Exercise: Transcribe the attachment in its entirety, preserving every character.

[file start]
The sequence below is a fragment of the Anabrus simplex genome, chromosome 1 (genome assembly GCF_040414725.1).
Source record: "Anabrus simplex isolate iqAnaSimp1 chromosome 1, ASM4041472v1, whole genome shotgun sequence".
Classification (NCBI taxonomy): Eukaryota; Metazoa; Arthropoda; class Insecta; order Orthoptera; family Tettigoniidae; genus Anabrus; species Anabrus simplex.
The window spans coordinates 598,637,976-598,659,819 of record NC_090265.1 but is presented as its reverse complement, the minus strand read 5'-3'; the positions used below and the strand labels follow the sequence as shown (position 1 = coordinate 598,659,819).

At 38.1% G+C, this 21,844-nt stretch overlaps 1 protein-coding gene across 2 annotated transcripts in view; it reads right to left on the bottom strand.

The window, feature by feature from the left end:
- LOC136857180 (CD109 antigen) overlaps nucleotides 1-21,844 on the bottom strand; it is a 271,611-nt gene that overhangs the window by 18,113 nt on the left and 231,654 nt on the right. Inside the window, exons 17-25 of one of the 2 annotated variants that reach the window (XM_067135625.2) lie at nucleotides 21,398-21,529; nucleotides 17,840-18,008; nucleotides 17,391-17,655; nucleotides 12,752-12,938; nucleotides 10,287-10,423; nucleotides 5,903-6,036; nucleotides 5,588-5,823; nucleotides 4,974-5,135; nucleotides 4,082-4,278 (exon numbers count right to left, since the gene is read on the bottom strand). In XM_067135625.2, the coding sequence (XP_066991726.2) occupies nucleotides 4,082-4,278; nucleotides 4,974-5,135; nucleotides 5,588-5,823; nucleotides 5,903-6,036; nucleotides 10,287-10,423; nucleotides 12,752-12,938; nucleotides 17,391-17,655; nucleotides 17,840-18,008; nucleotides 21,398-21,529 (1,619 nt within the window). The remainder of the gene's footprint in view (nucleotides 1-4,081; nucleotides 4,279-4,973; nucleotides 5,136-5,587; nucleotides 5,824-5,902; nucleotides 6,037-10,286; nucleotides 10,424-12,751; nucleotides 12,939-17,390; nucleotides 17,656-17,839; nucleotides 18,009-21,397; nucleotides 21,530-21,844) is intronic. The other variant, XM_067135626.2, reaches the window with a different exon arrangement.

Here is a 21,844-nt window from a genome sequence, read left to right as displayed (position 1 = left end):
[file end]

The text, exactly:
The sequence below is a fragment of the Anabrus simplex genome, chromosome 1 (genome assembly GCF_040414725.1).
Source record: "Anabrus simplex isolate iqAnaSimp1 chromosome 1, ASM4041472v1, whole genome shotgun sequence".
Classification (NCBI taxonomy): Eukaryota; Metazoa; Arthropoda; class Insecta; order Orthoptera; family Tettigoniidae; genus Anabrus; species Anabrus simplex.
The window spans coordinates 598,637,976-598,659,819 of record NC_090265.1 but is presented as its reverse complement, the minus strand read 5'-3'; the positions used below and the strand labels follow the sequence as shown (position 1 = coordinate 598,659,819).

At 38.1% G+C, this 21,844-nt stretch overlaps 1 protein-coding gene across 2 annotated transcripts in view; it reads right to left on the bottom strand.

The window, feature by feature from the left end:
- LOC136857180 (CD109 antigen) overlaps nucleotides 1-21,844 on the bottom strand; it is a 271,611-nt gene that overhangs the window by 18,113 nt on the left and 231,654 nt on the right. Inside the window, exons 17-25 of one of the 2 annotated variants that reach the window (XM_067135625.2) lie at nucleotides 21,398-21,529; nucleotides 17,840-18,008; nucleotides 17,391-17,655; nucleotides 12,752-12,938; nucleotides 10,287-10,423; nucleotides 5,903-6,036; nucleotides 5,588-5,823; nucleotides 4,974-5,135; nucleotides 4,082-4,278 (exon numbers count right to left, since the gene is read on the bottom strand). In XM_067135625.2, the coding sequence (XP_066991726.2) occupies nucleotides 4,082-4,278; nucleotides 4,974-5,135; nucleotides 5,588-5,823; nucleotides 5,903-6,036; nucleotides 10,287-10,423; nucleotides 12,752-12,938; nucleotides 17,391-17,655; nucleotides 17,840-18,008; nucleotides 21,398-21,529 (1,619 nt within the window). The remainder of the gene's footprint in view (nucleotides 1-4,081; nucleotides 4,279-4,973; nucleotides 5,136-5,587; nucleotides 5,824-5,902; nucleotides 6,037-10,286; nucleotides 10,424-12,751; nucleotides 12,939-17,390; nucleotides 17,656-17,839; nucleotides 18,009-21,397; nucleotides 21,530-21,844) is intronic. The other variant, XM_067135626.2, reaches the window with a different exon arrangement.

Here is a 21,844-nt window from a genome sequence, read left to right as displayed (position 1 = left end):